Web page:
Not unlike ‘music journalist’, ‘music publicist’ is a title that gets thrown around a lot these days. But there’s a big difference between helping out your mate’s band get some write-ups and being an actual mediator between an artists and media.
Firstly – What the fuck even is a music publicist?
Common parlance is that publicists are ‘professional liars’, ready to spin something whatever way they need to get the media interested. While there’s a kernel of truth within that, good publicists – that is actual mediators between artists and media – don’t need to lie, they understand the product and the media landscape well enough to carve out interesting and numerous angles for any given campaign.
No, it’s not easy. But being a legitimate music publicist isn’t an easy job.
It takes patience, dedication and a thick skin to be a music publicist. There’s a thousand moving parts to any given music PR campaign and if you get them all right, you stand a chance of scoring thorough coverage on your announcement.
Get just one wrong, however, and you’ll totally kook the entire campaign. Trust me, I’ve kooked plenty.
Having operated on both sides of the PR / Media divide, I’ve picked up a thing or two on the best way to not kook a music PR campaign. While I was far from a good publicist, I worked closely enough with amazing publicists including Nik Tropiano and Meg Williams so I bore witness to how greatness operates.
Press releases are the magic wand for publicists. These are used to convey functional information to anyone who may read it and wish to cover the announcement on their publication. They’re also a fine art.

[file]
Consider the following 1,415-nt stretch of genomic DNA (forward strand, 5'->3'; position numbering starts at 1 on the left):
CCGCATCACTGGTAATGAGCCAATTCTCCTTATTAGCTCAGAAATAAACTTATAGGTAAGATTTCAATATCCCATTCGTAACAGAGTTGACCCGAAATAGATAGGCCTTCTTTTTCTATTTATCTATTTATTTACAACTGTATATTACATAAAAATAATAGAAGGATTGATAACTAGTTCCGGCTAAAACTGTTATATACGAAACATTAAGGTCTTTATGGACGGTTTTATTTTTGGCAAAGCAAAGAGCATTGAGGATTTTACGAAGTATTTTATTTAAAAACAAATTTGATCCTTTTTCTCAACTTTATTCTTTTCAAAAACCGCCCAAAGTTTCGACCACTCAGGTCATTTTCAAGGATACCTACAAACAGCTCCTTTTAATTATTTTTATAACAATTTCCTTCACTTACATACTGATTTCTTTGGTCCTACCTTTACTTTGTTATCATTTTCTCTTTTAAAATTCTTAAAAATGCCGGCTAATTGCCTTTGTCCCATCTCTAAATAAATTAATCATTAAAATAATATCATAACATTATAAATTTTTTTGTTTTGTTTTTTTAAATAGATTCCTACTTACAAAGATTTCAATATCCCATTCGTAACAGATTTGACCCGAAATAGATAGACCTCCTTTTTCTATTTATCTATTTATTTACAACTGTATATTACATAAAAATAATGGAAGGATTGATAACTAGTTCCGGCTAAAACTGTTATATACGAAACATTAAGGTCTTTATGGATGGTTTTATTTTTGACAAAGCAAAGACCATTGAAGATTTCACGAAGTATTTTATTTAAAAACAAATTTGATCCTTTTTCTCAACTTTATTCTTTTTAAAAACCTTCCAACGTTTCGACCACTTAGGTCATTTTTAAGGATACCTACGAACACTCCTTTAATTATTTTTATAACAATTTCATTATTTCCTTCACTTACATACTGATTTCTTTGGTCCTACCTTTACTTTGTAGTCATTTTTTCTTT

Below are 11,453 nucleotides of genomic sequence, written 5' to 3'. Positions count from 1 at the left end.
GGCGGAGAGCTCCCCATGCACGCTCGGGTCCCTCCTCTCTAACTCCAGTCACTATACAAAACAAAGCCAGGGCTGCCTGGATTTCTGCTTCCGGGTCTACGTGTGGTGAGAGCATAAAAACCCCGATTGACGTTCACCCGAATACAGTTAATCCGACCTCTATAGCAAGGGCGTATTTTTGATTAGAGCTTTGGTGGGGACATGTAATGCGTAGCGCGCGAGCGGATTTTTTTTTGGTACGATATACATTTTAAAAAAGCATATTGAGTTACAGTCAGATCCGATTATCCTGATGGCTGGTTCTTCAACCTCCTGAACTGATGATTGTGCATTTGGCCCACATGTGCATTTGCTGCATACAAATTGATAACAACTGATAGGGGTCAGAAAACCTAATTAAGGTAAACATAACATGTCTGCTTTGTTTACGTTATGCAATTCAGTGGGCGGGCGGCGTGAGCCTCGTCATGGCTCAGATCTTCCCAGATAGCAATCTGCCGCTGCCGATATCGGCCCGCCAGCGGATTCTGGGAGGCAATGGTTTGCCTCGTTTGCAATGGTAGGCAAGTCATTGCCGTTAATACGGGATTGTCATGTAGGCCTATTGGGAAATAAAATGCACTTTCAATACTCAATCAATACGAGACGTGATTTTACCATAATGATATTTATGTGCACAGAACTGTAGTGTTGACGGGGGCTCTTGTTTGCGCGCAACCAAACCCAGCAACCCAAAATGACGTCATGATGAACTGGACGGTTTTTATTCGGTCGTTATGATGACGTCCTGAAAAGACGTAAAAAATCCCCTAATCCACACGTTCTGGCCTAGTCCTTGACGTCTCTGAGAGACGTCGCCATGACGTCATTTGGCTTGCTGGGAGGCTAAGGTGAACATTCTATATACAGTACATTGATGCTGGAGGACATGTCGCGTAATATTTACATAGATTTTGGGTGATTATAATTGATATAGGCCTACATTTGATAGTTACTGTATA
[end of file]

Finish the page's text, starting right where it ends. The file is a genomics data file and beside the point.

Phrasing can make or break a press release and while you may deeply, truly, madly believe your announcement is a ‘game changer’…
I can tell you right now it’s not.
Don’t oversell your product, PR is the business of managing expectations as much as it is the business of anything else. No editor has ever been convinced that your artist is ‘the next big thing’ simply because you said so in the press release.
Be honest, objective and realistic. Media cop hundreds of press releases a day and as such, they’ve developed the innate ability to read between the lines. They know when they’re being bullshitted and yes, it’s offensive and no, they won’t write it up.
Try and keep your press releases to one page. Don’t bog down the press releases with artist quotes. Two paragraphs is plenty.
Be sure to format things in a way that’s easy for the media to copy and paste sections, i.e tour dates should be DD/MM/YYYY followed by venue, city and ticketing links. Don’t get fancy with key facts.
Put the new information up the top, and keep a summary of the band, or colour commentary down the bottom. Include relevant links and also a link to a high-res artist image.
Music PR campaigns are usually broken down into multiple announcements.
This could be an album announce, followed by announcing the first single, followed by announcing a tour, each done off the back of a new press release. While you may feel as though literally everything your artist does from waking up to going to the bathroom is worthy of an announcement, it’s important to stick to the key happenings.